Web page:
The cast iron and glass structure opened with an impressive horticultural show in May 1874 and has remained the core of the San Lorenzo neighbourhood for 145 years. Now, the ground floor of Florence’s central market is changing things up a gear.
“After 145 years, we decided to change the name to reinforce our history and identity,” commented Massimo Manetti, president of the Historic Central Market Consortium. “It’s a way of best communicating the philosophy that we have always stood for: being a market for Florentines as well as a place brimming with experiences. In addition to the new name, we decided to introduce several initiatives, such as a discount card for residents living in the San Lorenzo area and a home delivery service—that agreement is still being defined—in an effort to encourage locals to stay in the city centre. San Lorenzo is a vibrant, multiethnic neighbourhood; it’s popular among tourists but the Florentine identity remains intact. The SLoWrenzo Storico Mercato Centrale is the hub of San Lorenzo, which is why a revitalization plan for the entire neighbourhood must begin here.”
SLoWrenzo Storico Mercato Centrale is the epithet recently acquired by the stallholders on the ground floor of the historic central market. The rebranding has been emblazoned on taxis around the city centre and has been accompanied with publicity in the local press.
“For years as an administration, we have worked to protect the city’s social fabric and the figures regarding businesses safeguarded by the UNESCO regulations and the resident figures are gradually proving us right,” explained Maurizio Sguanci, president of Florence’s Quartiere 1. “With SLoWrenzo, we want to offer families the option to do their grocery shopping and buy genuine produce in the heart of the city, in the San Lorenzo neighbourhood. It’s a way of supporting tradition and quality at the same time.”
As from December 9, the nearly 70,000 residents living in Florence’s historic centre will be able to collect a card, which entitles them to 10 percent off shopping from designated stalls in the ground floor market between January 2 and June 30. The card can be picked up from the Historic Central Market Consortium stand by the entrance in piazza del Mercato Centrale from Monday to Saturday, between 10am and 2pm. Additional actions have included discounted parking beneath the building, which now costs 1.50 euro for the first two hours on showing your grocery receipt, and a drive to go plastic-free—shoppers are urged to buy the market’s hard-wearing canvas bag.
The market’s role as a cultural hub continues to be fulfilled through regular events, such as the recent Palio della Trippa with home cooks showcasing their tripe recipes in front of a panel of chefs and journalists, and solidarity for the International Day of Elimination of Violence against Women and a “pink” fundraising aperitivo after Corri la Vita. See the Facebook page to stay updated.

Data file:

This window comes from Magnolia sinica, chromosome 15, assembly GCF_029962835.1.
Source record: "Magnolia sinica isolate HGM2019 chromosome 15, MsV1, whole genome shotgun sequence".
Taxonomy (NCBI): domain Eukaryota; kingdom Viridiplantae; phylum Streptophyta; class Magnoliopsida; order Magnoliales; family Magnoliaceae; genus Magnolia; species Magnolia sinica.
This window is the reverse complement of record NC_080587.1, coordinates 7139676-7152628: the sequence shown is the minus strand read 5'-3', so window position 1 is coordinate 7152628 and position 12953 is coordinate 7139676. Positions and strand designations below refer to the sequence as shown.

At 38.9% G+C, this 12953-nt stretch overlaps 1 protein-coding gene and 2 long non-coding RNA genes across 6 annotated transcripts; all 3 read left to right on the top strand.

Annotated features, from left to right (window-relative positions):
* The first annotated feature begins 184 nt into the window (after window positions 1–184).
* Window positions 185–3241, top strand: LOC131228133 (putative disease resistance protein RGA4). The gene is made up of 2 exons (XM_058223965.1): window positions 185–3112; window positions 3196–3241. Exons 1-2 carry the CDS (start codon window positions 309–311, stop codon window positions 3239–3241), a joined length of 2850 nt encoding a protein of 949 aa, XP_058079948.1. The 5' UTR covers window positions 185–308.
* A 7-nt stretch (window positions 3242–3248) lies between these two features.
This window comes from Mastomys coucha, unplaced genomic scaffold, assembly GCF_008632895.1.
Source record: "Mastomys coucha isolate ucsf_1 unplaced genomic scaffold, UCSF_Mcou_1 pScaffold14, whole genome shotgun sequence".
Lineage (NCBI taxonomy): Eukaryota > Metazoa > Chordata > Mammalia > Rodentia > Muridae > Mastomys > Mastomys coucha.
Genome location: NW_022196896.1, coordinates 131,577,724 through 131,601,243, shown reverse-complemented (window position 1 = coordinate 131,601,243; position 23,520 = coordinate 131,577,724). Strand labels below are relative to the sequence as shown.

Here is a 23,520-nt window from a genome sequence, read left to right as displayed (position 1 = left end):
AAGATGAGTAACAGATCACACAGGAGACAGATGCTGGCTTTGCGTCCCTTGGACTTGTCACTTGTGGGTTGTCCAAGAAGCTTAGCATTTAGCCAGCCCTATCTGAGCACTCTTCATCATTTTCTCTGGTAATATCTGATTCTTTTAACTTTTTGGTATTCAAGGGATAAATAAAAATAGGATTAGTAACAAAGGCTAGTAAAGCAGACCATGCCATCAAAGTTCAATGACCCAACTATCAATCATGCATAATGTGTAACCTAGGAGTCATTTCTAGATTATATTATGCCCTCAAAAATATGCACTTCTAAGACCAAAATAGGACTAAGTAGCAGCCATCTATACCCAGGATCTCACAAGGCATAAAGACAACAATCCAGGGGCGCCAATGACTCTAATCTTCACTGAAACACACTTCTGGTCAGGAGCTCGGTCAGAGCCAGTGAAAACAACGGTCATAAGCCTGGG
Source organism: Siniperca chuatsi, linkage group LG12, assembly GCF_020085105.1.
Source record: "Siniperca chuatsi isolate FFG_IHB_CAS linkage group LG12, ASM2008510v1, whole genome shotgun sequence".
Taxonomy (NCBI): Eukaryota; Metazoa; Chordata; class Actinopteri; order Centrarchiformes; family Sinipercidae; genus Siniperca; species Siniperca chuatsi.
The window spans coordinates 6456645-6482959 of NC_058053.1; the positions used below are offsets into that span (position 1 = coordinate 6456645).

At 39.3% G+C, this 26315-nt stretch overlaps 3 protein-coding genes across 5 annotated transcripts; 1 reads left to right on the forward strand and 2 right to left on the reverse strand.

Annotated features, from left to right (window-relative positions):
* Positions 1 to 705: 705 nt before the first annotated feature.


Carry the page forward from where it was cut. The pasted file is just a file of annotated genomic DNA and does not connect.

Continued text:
It doesn’t stop there. Upcoming measures by the consortium are likely to include a repurposing of the market’s layout to emphasize the building’s importance as a community hub.
For the Christmas table
Dine out on discounts on the ground floor at Mercato Centrale to select culinary treats for the Christmas table. From quality cheeses to fine wines and homemade cakes, the goose won’t be the only one getting fat this holiday season.
CHEESE / Perhaps the most eclectic cheesemonger in Florence, I defy anyone to walk by Baroni Alimentari and not succumb to a wedge (or three). From fromages like Gruyère and unpasteurized Comté to northern Italy Raschera and Asiago, Alessandro and Paola wax lyrical about their astonishing stock. There’s also a fabulous range of salt and pepper—Himalayan pink, Persian blue and Hawaii red—from all around the world.
PASTA / Truffle ravioli, gnocchi, tiny pasta shapes for soup: the list is almost endless at FN Pasta Fresca. Order your tortellini for a traditional Christmas Day lunch or stock up on homemade wild boar sauce to pair perfectly with the rough-to-the-touch pappardelle. Shop like a Florentine and make the most of the daily discounts: 30 percent off ravioli and tortelli on Tuesdays and tortellini on Thursdays.
FUNGHI / You smell them before you see them. Simone Calugi’s Selektia Funghi stall is piled high with mushrooms, primarily porcini whose cost rightly varies according to quality: 10 euro will buy you 100 grams of favolosi, while 15 euro will bag bellissimi! Calugi’s pedigree says it all: his father Renato was a renowned Tuscan truffle hunter and fresh tubers from San Miniato and Creti Senesi are available (for a price) from this humble market stall.